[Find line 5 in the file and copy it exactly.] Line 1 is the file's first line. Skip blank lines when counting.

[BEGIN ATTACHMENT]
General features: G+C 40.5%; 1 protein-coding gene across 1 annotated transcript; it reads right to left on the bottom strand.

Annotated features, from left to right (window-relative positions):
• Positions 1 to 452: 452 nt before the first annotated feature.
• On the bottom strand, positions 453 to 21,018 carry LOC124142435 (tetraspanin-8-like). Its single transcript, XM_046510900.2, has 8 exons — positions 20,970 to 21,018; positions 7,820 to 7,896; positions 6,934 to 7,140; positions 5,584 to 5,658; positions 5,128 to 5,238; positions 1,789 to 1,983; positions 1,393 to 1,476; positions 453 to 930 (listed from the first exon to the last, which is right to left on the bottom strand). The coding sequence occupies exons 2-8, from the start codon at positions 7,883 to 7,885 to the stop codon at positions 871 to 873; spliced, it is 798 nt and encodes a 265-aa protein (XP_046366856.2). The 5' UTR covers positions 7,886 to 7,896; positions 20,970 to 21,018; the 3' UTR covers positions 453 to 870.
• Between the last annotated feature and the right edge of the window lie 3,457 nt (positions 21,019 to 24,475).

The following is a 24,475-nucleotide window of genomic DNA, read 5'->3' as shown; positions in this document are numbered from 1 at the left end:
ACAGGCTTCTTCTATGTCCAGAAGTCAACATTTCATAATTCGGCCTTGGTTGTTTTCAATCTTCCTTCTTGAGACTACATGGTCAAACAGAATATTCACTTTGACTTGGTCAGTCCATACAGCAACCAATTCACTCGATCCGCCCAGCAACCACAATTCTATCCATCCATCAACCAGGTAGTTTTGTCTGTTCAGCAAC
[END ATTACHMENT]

• Between the last annotated feature and the right edge of the window lie 3,457 nt (positions 21,019 to 24,475).